Covid-19 Vaccine

Connecticut Hospitals To Mandate COVID Vaccine For Employees

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Hospital workers were some of the first to be eligible for the COVID-19 vaccine, but not everyone in those medical settings received the vaccine. The association representing hospitals in a state sent out a statewide policy endorsing a vaccine mandate Thursday. 

“From December of 2020 until now we’ve been making a pretty significant effort to get as many of our employees as possible vaccinated,” said Paul Kidwell, senior vice president of policy at the Connecticut Hospital Association. 

The Connecticut Hospital Association says they’ve made good progress, but need to go further. 

“We’re seeing vaccination rates that are in the 70s (percent) up to the mid and high 80s,” Kidwell said. 

It varies by hospital. 

“We’ve participated in one of the most successful efforts in the nation to get as many people vaccinated as possible,” he said.

Over the coming months, hospitals across the state will begin rolling out the mandate for their employees.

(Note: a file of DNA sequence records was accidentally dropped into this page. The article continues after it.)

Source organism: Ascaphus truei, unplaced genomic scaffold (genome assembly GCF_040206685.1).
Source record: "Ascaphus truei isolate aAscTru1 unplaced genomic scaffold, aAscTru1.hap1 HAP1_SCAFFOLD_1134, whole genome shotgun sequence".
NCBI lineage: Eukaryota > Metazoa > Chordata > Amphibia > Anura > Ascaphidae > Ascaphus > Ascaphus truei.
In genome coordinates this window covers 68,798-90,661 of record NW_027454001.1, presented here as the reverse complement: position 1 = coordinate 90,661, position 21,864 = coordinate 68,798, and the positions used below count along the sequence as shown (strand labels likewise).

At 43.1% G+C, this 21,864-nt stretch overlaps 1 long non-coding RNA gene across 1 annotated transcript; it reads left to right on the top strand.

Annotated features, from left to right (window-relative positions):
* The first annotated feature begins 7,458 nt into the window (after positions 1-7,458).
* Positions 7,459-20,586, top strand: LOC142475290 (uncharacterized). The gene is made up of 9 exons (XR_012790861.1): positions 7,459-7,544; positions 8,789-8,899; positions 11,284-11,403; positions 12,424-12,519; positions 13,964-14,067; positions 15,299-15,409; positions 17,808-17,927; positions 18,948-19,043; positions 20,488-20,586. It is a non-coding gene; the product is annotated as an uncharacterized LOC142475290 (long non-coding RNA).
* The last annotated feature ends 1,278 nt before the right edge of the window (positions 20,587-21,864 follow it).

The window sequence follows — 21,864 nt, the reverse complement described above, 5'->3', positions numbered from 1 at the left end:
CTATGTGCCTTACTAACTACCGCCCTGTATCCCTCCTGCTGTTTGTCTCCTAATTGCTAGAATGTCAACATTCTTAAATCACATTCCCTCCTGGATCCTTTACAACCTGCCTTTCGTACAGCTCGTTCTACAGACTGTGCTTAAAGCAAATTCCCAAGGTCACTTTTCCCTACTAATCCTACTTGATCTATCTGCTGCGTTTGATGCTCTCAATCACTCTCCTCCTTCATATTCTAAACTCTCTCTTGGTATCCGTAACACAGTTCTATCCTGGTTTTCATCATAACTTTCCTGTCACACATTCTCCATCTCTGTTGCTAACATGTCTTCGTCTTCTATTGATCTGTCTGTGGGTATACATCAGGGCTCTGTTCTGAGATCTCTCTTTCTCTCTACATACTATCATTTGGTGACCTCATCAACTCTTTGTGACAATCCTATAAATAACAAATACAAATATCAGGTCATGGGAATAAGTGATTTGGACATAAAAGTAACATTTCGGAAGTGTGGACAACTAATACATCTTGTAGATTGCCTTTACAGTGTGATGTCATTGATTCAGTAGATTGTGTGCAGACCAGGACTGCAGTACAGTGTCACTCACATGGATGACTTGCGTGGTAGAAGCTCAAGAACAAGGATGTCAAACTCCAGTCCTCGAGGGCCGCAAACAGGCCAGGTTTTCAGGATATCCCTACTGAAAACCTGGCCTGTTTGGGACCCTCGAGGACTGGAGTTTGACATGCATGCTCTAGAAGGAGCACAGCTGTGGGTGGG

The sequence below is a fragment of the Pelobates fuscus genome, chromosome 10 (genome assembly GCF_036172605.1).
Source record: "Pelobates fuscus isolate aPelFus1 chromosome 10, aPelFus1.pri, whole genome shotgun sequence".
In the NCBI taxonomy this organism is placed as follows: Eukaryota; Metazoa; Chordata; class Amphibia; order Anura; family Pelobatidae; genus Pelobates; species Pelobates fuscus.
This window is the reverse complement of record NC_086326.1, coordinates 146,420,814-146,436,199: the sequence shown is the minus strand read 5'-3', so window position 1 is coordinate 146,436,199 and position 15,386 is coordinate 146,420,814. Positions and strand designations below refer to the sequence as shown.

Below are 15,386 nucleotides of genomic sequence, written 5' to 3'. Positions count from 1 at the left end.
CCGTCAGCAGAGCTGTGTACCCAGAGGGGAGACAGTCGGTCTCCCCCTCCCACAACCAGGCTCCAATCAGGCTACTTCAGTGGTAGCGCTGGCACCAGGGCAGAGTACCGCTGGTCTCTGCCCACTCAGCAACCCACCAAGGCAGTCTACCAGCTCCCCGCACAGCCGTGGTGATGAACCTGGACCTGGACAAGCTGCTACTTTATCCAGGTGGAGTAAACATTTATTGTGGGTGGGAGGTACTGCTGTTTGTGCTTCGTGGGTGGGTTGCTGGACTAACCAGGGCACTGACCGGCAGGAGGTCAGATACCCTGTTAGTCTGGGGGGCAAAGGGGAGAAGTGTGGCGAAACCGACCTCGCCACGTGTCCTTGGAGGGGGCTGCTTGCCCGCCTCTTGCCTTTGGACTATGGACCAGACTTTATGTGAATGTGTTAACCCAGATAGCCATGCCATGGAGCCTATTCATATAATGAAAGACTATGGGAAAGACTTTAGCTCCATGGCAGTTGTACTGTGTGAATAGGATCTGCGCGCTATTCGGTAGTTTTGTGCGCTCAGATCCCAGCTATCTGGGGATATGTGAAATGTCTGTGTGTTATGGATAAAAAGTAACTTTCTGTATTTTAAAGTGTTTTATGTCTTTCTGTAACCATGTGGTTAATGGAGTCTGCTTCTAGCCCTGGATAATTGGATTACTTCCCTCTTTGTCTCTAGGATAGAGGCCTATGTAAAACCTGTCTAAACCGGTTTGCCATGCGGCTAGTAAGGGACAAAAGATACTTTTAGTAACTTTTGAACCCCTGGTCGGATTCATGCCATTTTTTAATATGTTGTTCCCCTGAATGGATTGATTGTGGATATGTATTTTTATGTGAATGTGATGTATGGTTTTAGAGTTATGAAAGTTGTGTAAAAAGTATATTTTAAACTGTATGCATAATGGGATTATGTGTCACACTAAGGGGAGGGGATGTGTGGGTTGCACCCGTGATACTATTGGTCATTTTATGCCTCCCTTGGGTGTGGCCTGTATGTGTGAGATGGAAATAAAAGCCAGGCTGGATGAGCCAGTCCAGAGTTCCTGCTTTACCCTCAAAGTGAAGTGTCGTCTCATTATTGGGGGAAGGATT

Mark Carey, an employment attorney, says the vaccine mandate is legal. 

“There’s the religious issue and there’s the medical issue,“ Carey said. 

Those are the only two exemptions to an employer-based vaccine mandate. 

“Employers can mandate vaccinations,” Carey said. 

He says most employers have been very cautious in enforcing vaccine mandates, but he believes the tide is changing.

“You’ll start to see more, and more employers start to do that,” Carey says. 

There’s a legal gray area, according to Carey, for young women trying to conceive who might be worried about the vaccine’s impact on their fertility. 

“We’re all in this petri dish of a social scientific experiment that when if they have that serious concern they should address it to their employer,” Carey said. 

Carey says workers should address vaccine concerns with their employers. 

“I would suggest that all parties have adult conversations and really have some compassion during this really unprecedented time,” Carey added.  

Hospitals and their employees have been on the frontlines of this pandemic. 

“We’ve treated more than 36,000 COVID patients, we have stood up mass testing sites, we have provided vast amounts of education and information around how to stop the spread of COVID-19,” Kidwell said. 

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